The Renaissance and Reformation Mrs. Hart, Mrs. Costello, Mrs. Suto, and Ms. Soddano
The Renaissance The time period in Europe from the 1300s to the 1600s was known as the Renaissance. It was a golden age for Europe, a period of rebirth after the “Dark Ages”.
Roots of the Renaissance The Renaissance began northern Italy where the city-states were thriving centers of trade. Merchants had great wealth and were willing to spend it on the arts and education.
Humanism A new way of thinking developed called humanism. It emphasized the achievements of the individual and looked at worldly issues instead of religious ones.
Renaissance Art The Renaissance produced some of the greatest paintings, sculptures, and architecture in the history of the world. They returned to the Greek and Roman styles of columns, arches, and domes. The art of the Renaissance differed from that of the Middle Ages because in addition to religious subjects, artists also realistically portrayed other important figures of the time.
Renaissance Art Renaissance artists learned the rules of perspective, the technique used to give art a 3-D effect. They studied human anatomy and worked from live models, so they could portray the body with accurate details.
Renaissance Artists Michelangelo: sculptor, engineer, painter and poet. He is best known for his mural on the ceiling of the Sistine Chapel in the Vatican in Rome. He also sculpted the Pieta, the Virgin Mary holding Jesus Christ after his death.
Renaissance Artists Leonardo da Vinci: a multi-talented man, whose most famous painting was the MonaLisa. He was also an inventor, engineer, botanist, musician, mathematician, and writer. He made sketches of flying machines and underwater boats long before they were invented.
Renaissance Artists Raphael: an architect and artist One of his most famous paintings was Little Angels.
Northern European Artists The Renaissance did not start in northern Europe until a hundred years after it started in Italy. Some famous artists include Albrecht Durer, Jan and Hubert Van Eyck, and Pieter Brugel.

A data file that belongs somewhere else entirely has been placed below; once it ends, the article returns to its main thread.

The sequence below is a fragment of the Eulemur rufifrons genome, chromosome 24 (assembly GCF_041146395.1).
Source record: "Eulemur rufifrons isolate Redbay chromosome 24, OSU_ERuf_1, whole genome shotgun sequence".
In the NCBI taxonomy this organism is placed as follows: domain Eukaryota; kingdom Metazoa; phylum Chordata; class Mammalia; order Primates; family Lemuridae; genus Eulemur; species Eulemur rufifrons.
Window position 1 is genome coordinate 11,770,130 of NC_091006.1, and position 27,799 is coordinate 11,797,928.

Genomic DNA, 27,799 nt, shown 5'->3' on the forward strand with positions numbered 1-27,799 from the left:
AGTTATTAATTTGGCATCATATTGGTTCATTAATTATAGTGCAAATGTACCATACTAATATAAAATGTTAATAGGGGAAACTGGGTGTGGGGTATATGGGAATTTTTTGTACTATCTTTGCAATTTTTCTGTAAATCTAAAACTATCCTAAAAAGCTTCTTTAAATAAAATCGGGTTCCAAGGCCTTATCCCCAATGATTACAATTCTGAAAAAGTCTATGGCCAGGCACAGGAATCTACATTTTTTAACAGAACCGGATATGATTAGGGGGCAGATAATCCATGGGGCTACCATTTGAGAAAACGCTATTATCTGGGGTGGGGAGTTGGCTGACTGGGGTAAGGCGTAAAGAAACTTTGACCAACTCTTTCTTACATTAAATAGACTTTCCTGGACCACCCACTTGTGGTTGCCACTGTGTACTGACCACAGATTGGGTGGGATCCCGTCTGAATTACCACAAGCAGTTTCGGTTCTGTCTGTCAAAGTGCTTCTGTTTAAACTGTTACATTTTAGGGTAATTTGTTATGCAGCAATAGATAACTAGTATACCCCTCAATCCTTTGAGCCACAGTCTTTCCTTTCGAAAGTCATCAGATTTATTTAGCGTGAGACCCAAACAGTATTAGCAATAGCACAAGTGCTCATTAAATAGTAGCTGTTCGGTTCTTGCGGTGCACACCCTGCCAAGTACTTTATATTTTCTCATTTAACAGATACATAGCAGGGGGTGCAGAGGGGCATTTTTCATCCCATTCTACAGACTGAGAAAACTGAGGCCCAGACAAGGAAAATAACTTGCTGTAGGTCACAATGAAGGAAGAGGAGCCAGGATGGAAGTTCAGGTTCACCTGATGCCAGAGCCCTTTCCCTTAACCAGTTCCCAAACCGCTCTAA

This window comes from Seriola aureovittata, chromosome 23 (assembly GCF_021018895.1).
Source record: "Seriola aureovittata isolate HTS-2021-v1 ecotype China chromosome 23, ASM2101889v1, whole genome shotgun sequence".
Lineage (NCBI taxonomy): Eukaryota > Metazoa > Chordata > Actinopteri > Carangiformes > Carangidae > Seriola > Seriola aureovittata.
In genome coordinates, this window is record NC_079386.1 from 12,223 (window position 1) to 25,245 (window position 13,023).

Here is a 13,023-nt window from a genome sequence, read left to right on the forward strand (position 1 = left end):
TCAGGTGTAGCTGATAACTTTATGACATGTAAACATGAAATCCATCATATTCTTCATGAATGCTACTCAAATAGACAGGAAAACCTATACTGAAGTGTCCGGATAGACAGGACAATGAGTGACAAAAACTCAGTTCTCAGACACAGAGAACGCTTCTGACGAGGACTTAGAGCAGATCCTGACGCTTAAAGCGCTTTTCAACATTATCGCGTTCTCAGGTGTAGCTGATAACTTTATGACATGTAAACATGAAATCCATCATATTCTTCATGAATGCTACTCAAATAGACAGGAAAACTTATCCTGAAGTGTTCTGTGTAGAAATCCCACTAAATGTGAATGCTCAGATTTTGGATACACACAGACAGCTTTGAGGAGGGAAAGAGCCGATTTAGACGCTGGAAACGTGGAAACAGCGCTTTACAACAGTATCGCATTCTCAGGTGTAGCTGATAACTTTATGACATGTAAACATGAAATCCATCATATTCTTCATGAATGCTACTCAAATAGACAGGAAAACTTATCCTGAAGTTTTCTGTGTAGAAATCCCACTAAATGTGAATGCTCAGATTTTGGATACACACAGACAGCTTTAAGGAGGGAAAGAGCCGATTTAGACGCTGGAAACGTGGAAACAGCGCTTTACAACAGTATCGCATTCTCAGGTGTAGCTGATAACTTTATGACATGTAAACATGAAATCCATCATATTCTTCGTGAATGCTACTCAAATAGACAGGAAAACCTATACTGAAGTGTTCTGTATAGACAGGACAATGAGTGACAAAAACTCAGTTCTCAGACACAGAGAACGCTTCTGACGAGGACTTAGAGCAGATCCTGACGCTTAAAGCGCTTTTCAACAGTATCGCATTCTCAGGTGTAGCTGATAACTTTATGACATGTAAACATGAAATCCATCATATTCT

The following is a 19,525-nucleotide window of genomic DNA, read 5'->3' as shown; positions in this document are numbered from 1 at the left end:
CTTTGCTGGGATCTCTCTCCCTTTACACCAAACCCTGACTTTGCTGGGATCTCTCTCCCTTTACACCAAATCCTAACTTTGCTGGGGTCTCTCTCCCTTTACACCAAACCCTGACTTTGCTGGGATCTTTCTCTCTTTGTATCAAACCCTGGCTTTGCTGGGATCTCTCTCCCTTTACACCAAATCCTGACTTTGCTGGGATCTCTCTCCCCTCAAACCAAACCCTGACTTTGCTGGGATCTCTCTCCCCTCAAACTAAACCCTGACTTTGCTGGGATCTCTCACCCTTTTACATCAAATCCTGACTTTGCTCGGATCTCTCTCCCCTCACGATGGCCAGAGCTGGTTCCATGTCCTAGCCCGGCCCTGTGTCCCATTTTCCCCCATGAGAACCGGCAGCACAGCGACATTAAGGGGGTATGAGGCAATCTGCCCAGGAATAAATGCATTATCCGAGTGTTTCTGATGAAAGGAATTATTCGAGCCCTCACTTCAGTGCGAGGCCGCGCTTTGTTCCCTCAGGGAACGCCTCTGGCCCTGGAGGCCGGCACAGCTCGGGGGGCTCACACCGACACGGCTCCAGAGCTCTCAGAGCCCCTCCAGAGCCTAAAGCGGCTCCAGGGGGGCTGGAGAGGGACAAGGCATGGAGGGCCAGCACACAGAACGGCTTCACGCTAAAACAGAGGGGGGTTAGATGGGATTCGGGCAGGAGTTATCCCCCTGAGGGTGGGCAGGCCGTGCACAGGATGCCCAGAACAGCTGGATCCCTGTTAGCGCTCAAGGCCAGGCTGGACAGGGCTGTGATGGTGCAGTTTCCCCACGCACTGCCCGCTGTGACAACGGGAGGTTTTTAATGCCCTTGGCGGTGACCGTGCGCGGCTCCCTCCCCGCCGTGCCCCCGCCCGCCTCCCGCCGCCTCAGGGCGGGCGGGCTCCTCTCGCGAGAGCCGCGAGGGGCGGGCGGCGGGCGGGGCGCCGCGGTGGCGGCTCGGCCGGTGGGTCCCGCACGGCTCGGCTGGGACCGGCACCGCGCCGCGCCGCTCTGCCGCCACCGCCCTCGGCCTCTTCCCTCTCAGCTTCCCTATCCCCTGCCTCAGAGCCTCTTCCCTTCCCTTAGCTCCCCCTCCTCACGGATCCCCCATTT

Renaissance Writers In the late Middle Ages, people began to write in the everyday language of ordinary people. The humanist ideas of Renaissance authors spread more quickly as a result. Writers of this period included Dante, Cervantes, Shakespeare, and Machiavelli.
The Printing Press Johann Gutenberg invented the printing press in the mid-1400s. Effects of this invention included: * Books became cheaper and easier to make. * More people learned to read and write because books were more readily available. * People had access to new knowledge. * Printed bibles increased the spread of religious ideas.
Reformation The Reformation was a religious movement in Europe that brought about great changes for both the Catholic Church and people’s every-day lives.
Causes of the Reformation 1. Humanism led people to question Church authority and to use human reason. 2. Strong monarchs were emerging, who at times increased their power by supporting reformers against the Church. 3. People began to object to the power of Church leaders. They also did not like some Church practices including fees for marriages and baptisms, and selling of indulgences.
Martin Luther Martin Luther wanted to reform or change thd Catholic Church because he was disgusted over the sale of indulgences. He posted his 95 Theses on the door of a church in Wittenberg Germany.
John Calvin Founded the Presbyterian Church in France. He believed that Christians could only reach heaven through prayer and faith. He promoted the idea of predestination, or the belief that God had determined before the beginning of time who would be saved.
King Henry VIII Henry VIII broke from the Catholic Church for political reasons. He wanted a divorce because he wanted to remarry and try to have a son. The Catholic Church would not grant him one, so he took over the English Church. He ordered convents and monasteries closed, and seized the wealth and land of the Catholic Church in England. The new Church was called the Anglican Church.
Catholic Counter-Reformation As the Protestant Reformation continued to spread, more and more people were leaving the Catholic Church. To keep Catholics from converting, the Catholic Church started the Counter-Reformation. This movement looked to reform the Catholic faith, and strengthen the Church through moral discipline, prayer,and meditation.
Effects of the Reformation • Loss of religious unity. • Religious conflicts that led to wars. • Accusations of witchcraft increased as peoples’ religious fervor increased. • Anti-Semitism or persecution of the Jews increased.